Friday, June 02, 2006

Weekend roundup

Tim Coates on libraries

Tim Coates is an increasingly well known critic of the UK public-library system. See, for instance, his 2004 report, Who's in Charge? Well, now he's got a blog, on which he can berate the Mr Grimsdykes of this world for their overall cluelessness, if not downright malice. (Thanks to Maxine at Petrona for the link.)

Poems in the dark

Vincent Spada, whose Auntie lists were mentioned here last week, has a more serious side. He's a poet; and if you go to Poems in the Dark you can find examples. I rather line this one, if he will forgive me for quoting it:


One always thinks when one is young
that they are a song yet to be sung
Fame and fortune are just a matter of time
No mountain is too high for them to climb

But the years roll by, too quickly, it seems
and, one by one, end all of your dreams
The truth prevails, and you finally see
that what never was can never be
For that is life

Vin is looking for a publisher for his poetry and stories, so if you like that example you could go take a look.

More Mitzi

Mitzi Szereto, as has been noted here a few times, is an erotic writer who gives talks and courses on how to do it. Write erotic fiction, that is. And she's in London:
Date: Wednesday 14 June 2006
Time: 6.30 for 7 p.m.
Venue: The Boardroom (3rd Floor, off the music section), Foyles Bookshop, Charing Cross Road, London WC2H 0EB
Nearest Tube: Tottenham Court Road
Admission: free to members; £3.00 non-members
The event is sponsored by Women in Publishing, a non-profit organisation devoted to promoting the status of women in publishing.

Abebooks 10th anniversary

Abebooks is possibly the most successful online conglomerate for secondhand-book dealers, though I gather, from various mutterings, that not all such dealers are happy with abebooks's current arrangements for dividing the loot. However, if you are looking for something obscure, published in 1923, or even 1973, abebooks is in my view a pretty good place to start.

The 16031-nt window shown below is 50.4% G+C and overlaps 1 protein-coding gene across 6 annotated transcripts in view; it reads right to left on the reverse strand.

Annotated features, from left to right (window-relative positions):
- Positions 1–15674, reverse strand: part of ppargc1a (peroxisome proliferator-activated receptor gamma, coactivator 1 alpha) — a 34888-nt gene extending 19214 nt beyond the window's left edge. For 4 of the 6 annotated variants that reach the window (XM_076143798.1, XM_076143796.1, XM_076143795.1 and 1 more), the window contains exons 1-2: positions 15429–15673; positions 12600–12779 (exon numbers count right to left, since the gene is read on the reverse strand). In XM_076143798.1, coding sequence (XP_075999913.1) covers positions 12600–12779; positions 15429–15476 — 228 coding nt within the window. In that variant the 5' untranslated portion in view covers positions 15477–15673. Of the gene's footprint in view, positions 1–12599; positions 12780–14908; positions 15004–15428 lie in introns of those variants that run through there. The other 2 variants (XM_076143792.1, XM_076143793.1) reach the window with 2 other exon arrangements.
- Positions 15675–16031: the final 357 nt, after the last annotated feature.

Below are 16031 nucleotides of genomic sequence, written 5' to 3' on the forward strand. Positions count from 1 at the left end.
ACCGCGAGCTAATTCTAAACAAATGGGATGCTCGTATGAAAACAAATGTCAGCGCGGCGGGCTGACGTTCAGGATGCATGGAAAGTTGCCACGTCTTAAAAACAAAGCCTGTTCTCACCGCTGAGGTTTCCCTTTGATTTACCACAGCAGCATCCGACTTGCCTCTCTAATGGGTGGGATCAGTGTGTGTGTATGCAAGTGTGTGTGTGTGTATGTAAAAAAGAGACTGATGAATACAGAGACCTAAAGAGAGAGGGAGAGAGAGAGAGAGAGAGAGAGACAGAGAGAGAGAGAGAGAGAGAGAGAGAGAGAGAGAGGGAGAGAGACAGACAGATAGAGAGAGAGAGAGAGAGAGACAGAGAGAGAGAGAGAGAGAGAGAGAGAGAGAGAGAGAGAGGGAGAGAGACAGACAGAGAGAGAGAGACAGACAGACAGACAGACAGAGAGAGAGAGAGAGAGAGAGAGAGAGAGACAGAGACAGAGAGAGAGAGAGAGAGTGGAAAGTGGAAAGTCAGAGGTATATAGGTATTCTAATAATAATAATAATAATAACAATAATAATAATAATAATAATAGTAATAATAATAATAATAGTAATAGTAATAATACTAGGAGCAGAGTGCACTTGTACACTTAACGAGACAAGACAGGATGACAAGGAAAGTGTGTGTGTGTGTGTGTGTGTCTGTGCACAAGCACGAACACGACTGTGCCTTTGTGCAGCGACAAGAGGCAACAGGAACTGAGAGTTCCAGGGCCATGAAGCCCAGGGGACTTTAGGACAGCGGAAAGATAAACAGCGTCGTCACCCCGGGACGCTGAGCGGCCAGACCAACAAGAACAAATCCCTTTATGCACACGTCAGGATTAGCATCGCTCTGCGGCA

Currently is celebrating its tenth anniversary in business, an occasion which has led to the invention of certain non-books, such as Henry VIII's Making Marriage Work. Henry made his marriages work, as you will doubtless recall, by chopping the heads off some of his various wives. Drastic, but certainly effective.

Judgement Day for McCrum

Nobody likes McCrum much. I didn't have anything nice to say about his Observer article on Tuesday; Roger Morris wasn't too impressed; and Francis Ellen wrote a lengthy crit as a comment on another post of mine (you can find it here). Bournemouth Runner at the Art of Fiction was confused by it, even after two readings. But at the very similar-sounding Tart of Fiction it got a somewhat warmer reception.

Actually I'm not sure the damn thing deserved all that attention.

Digitally dubious

From time to time we have noted, you and I, that the internet has sometimes been used to catapult people to fame and fortune without their having to go through the tedious process of finding an intermediary, to market their work to the general public.

Thus, for instance, we had the musical group Arctic Monkeys, finding an audience, selling lots of records, and recently getting themselves a US tour, all without benefit of a contract with one of the big-time recording companies. This was a process which deeply impressed Val Landi, for example, since it appeared to offer hope that he, and others, could achieve similar things with fiction.

Well, maybe. As for me, I sat here sighing and thinking to myself that it would not be long before someone took this apparent route to success and -- shall we say -- added a few creative wrinkles to it.

Hence I was not altogether surprised to open my Times on Wednesday and find a headline which said: Singer denies rise to fame was result of internet scam.

Seems that Sandi Thom became famous by webcasting concerts from her basement flat. But now Sandi has had to deny that her success is the result of 'music's most ambitious internet scam.' It's a longish story, but there's a professional publicist involved, and when asked to verify the claimed audience figures he replied that 'his expertise was generating publicity, not technology.'